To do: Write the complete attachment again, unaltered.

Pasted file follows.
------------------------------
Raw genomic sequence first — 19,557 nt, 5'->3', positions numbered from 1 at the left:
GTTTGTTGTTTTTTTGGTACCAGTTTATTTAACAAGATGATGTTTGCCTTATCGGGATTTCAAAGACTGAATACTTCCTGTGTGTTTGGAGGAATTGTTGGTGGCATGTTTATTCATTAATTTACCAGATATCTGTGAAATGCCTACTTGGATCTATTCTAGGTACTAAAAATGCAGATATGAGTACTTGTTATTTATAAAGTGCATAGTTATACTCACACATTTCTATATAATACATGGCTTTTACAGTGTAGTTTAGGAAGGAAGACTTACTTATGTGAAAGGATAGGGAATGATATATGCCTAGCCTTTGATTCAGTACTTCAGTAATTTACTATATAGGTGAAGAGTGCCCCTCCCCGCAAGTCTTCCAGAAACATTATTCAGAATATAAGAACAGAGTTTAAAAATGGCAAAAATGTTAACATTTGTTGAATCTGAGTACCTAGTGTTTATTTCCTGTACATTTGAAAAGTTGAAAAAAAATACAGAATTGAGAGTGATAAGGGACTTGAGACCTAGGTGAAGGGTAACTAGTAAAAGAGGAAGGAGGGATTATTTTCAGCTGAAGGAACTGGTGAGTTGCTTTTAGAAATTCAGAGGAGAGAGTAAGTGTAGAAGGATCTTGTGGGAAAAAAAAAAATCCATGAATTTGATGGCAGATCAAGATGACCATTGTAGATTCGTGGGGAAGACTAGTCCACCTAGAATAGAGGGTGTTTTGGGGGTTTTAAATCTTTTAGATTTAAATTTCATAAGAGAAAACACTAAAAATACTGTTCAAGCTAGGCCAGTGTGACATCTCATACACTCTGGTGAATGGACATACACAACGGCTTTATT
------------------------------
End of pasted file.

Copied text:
Raw genomic sequence first — 19,557 nt, 5'->3', positions numbered from 1 at the left:
GTTTGTTGTTTTTTTGGTACCAGTTTATTTAACAAGATGATGTTTGCCTTATCGGGATTTCAAAGACTGAATACTTCCTGTGTGTTTGGAGGAATTGTTGGTGGCATGTTTATTCATTAATTTACCAGATATCTGTGAAATGCCTACTTGGATCTATTCTAGGTACTAAAAATGCAGATATGAGTACTTGTTATTTATAAAGTGCATAGTTATACTCACACATTTCTATATAATACATGGCTTTTACAGTGTAGTTTAGGAAGGAAGACTTACTTATGTGAAAGGATAGGGAATGATATATGCCTAGCCTTTGATTCAGTACTTCAGTAATTTACTATATAGGTGAAGAGTGCCCCTCCCCGCAAGTCTTCCAGAAACATTATTCAGAATATAAGAACAGAGTTTAAAAATGGCAAAAATGTTAACATTTGTTGAATCTGAGTACCTAGTGTTTATTTCCTGTACATTTGAAAAGTTGAAAAAAAATACAGAATTGAGAGTGATAAGGGACTTGAGACCTAGGTGAAGGGTAACTAGTAAAAGAGGAAGGAGGGATTATTTTCAGCTGAAGGAACTGGTGAGTTGCTTTTAGAAATTCAGAGGAGAGAGTAAGTGTAGAAGGATCTTGTGGGAAAAAAAAAAATCCATGAATTTGATGGCAGATCAAGATGACCATTGTAGATTCGTGGGGAAGACTAGTCCACCTAGAATAGAGGGTGTTTTGGGGGTTTTAAATCTTTTAGATTTAAATTTCATAAGAGAAAACACTAAAAATACTGTTCAAGCTAGGCCAGTGTGACATCTCATACACTCTGGTGAATGGACATACACAACGGCTTTATT